Money and civilization: it’s complicated

William Goetzmann’s Money Changes Everything: How Finance Made Civilization Possible is exactly the kind of book I find relaxing to read before going to sleep. Apart from the fact that it’s too chunky to carry around, it is a panoramic historical sweep packed with interesting nuggets.

Money is hardly my Mastermind special subject, and I certainly don’t get emotional about it as so many commentators do. So I have no view about the criticism of the book by people like this reviewer, whose point seems to be that Goetzmann doesn’t agree with every word of David Graeber’s Debt . I’m certainly not going to opine about pre-history. However, Goetzmann is making a far more general argument, rather than a specific case about the role of debt in ancient society (& anyway I think that particular dyspeptic reviewer significantly misrepresents the book’s argument).

Goetzmann’s point is that there is an intimate inter-relationship between financial arrangements and instruments and other economic and social institutions. Indeed, he argues that this is causal and financial innovations made ‘civilisation’ (in the sense of social and political changes observed through history) possible. Intellectual innovations like writing or probability theory, and social innovations like the intermediation of individual savings into investment at scale, were driven by finance. Of course, the causality runs the other way round too: certain economic and social institutions were necessary for financial innovations to occur. “The joint development of financial tools and complex society was a process of give and take on many levels.” It’s complicated, folks! Simple accounts are probably wrong.

Goetzmann is certainly not a financial determinist. He writes: “Necessity is the mother of invention. … Financial technology is redundant, adaptive, and sometimes mercurial. The institutions we take to be sacrosanct, inevitable and indispensable probably are not. Given the random outcome of historical events, another set of institutions might have emerged to serve the same financial problems. Financial innovation is thus a series of accidents of history – the caprice of time, location and opportunity.” This seems absolutely convincing to me, rather than any Graeber-like projection of ideology onto the past. And – as Goetzmann notes – “In times of financial crises, society has tended to express a collective nostalgia for a pre-financial world.”

The book is broadly chronological, starting in ancient Mesopotamia, visiting China, mediaeval Europe, 18th century France and western Europe, back via Marx to China, then the 1920s, Keynes and the war, and a final short section on modern finance. There are all kinds of examples I didn’t know about – the Templars as bankers, the early example of corporate structure in the shape of Toulouse’s Honor del Bazacle. Like Jared Diamond through a different lens, Goetzmann sees the fragmentation and political competition of western Europe in mediaeval and early modern times as an important contribution to its subsequent reliance on capital markets. All very enjoyable, and I’d say essential for anyone interested in financial history.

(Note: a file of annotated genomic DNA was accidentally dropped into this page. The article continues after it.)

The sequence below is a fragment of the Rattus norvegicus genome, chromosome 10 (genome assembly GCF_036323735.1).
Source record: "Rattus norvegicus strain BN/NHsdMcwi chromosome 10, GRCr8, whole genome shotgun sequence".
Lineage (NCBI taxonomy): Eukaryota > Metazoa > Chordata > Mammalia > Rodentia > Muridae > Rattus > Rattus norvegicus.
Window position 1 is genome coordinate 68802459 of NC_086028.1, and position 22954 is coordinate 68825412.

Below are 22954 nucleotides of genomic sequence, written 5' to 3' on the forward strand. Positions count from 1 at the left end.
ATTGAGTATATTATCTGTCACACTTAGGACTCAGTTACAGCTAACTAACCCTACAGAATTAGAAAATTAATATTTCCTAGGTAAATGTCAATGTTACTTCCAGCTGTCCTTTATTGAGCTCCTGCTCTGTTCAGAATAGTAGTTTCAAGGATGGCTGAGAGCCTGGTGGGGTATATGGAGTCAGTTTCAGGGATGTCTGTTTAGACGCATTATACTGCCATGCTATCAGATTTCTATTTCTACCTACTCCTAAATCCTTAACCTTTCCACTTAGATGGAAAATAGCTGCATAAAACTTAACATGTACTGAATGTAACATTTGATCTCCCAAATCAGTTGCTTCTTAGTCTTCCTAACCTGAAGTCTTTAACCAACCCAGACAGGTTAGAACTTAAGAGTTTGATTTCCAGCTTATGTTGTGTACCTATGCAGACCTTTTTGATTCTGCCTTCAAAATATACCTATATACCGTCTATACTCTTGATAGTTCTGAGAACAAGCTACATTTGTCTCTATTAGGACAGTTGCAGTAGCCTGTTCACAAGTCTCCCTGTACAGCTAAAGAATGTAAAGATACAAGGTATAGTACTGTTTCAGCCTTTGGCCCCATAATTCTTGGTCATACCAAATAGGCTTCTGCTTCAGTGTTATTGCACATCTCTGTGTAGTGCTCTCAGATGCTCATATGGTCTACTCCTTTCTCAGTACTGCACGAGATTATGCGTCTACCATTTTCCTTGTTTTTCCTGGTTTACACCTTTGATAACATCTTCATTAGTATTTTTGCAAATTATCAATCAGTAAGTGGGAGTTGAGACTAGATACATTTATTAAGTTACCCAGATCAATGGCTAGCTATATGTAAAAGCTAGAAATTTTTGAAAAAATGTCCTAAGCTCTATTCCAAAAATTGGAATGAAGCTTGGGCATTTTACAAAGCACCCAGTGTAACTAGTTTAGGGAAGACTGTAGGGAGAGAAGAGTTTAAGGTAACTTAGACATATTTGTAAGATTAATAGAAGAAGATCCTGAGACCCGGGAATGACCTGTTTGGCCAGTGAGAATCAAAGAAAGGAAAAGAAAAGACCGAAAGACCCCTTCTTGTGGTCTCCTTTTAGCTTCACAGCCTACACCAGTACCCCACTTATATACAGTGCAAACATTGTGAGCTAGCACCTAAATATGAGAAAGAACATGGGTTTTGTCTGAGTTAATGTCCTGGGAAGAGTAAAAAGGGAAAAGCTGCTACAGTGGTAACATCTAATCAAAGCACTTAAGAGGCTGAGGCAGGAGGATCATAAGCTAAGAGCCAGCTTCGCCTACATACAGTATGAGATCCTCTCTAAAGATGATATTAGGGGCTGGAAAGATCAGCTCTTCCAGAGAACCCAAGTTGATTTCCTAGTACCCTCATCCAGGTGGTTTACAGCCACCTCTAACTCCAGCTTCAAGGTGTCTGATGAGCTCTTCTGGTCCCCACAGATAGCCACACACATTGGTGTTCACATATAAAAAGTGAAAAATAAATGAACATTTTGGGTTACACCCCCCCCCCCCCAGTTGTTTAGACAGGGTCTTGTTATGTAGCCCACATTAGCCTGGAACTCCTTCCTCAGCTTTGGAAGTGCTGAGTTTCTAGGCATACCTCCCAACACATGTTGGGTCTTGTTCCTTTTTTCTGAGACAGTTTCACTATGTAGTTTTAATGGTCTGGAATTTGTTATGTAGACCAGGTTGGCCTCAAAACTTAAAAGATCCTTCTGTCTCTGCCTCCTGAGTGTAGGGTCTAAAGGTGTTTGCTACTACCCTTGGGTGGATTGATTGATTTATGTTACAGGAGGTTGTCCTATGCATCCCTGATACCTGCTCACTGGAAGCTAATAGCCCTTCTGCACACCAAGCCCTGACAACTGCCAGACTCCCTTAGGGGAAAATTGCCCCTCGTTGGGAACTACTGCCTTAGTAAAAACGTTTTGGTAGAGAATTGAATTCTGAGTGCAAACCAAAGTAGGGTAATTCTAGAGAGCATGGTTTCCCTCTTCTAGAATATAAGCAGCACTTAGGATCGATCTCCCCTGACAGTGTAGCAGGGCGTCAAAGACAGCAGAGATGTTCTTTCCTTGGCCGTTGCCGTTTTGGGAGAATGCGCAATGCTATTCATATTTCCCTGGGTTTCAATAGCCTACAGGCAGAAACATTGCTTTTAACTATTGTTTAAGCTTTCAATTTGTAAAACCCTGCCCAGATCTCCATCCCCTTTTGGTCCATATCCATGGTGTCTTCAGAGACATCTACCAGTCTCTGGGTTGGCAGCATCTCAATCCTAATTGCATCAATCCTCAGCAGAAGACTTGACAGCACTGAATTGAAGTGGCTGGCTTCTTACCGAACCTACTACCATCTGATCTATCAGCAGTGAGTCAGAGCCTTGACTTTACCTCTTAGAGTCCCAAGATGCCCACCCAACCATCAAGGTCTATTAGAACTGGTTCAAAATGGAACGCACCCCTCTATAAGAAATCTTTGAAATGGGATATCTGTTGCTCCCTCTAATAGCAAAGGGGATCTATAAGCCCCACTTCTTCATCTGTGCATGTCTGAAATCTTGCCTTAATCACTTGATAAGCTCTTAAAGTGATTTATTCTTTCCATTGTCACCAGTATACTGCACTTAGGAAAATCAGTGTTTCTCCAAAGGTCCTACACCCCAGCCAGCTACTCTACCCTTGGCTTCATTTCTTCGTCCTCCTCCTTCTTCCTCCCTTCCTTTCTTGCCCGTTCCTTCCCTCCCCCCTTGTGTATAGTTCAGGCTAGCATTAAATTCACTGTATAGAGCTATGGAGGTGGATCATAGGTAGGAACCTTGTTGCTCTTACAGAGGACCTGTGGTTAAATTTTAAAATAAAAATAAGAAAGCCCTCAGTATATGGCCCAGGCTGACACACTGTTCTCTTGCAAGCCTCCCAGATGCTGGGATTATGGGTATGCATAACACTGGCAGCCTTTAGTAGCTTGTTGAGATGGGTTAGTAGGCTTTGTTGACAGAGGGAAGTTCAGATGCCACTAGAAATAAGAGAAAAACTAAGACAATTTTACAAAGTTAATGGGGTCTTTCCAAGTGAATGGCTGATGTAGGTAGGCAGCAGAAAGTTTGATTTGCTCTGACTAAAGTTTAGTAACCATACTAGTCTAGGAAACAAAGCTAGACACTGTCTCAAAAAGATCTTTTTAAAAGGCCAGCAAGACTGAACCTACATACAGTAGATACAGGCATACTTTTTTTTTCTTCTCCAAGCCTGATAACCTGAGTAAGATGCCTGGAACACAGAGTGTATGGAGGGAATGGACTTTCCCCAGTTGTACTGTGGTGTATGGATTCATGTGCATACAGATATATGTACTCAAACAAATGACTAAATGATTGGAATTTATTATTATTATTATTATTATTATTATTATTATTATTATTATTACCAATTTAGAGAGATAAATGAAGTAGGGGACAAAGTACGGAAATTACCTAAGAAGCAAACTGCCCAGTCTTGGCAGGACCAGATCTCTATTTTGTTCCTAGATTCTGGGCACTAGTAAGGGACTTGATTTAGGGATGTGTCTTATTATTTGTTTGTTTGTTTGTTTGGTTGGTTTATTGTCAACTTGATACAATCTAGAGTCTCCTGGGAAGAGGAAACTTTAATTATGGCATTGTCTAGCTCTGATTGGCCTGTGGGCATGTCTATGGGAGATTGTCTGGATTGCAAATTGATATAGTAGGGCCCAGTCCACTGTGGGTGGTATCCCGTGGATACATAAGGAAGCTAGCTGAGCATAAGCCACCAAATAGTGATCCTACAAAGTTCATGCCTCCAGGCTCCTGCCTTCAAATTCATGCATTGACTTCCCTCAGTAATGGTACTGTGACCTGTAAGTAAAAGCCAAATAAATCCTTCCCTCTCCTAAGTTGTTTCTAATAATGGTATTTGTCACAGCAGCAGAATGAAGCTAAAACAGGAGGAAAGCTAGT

Different and alone

Courtesy of striking French air traffic controllers, I had a longer journey back from Toulouse than I’d expected today, and managed to read the whole of Olivia Laing’s thought-provoking book The Lonely City: Adventures in the Art of Being Alone.

It wasn’t what I’d expected from the reviews, which made it seem like a kind of travelogue about her having some time alone in New York and reflecting on modern urban life; I’m a sucker for books about sitting in foreign cafes feeling a sense of anomie while writing in one’s notebook. Instead, The Lonely City is more a sort of successor to Susan Sontag’s Illness as Metaphor with a soupcon of Patti Smith’s Just Kids. Through her research into the work and lives of four artists who engaged with and battled with loneliness, but also with poverty, rejection, AIDS, Laing actually gives us a profound discussion of society’s inability to tolerate difference.

She also reflects on the role of our use of digital contact through social media and always being online – using it as a shield against human contact and at the same time a means of human contact. Laing notes the trajectory of Sherry Turkle’s assessment of digital tech through her trilogy, The Second Self (1984), Life on the Screen (1995) and the far more pessimistic Alone Together (2011).

Andy Warhol, one of the artists discussed by Laing, predates Twitter and Facebook. What would he have done with them, I wonder?

China, not Europe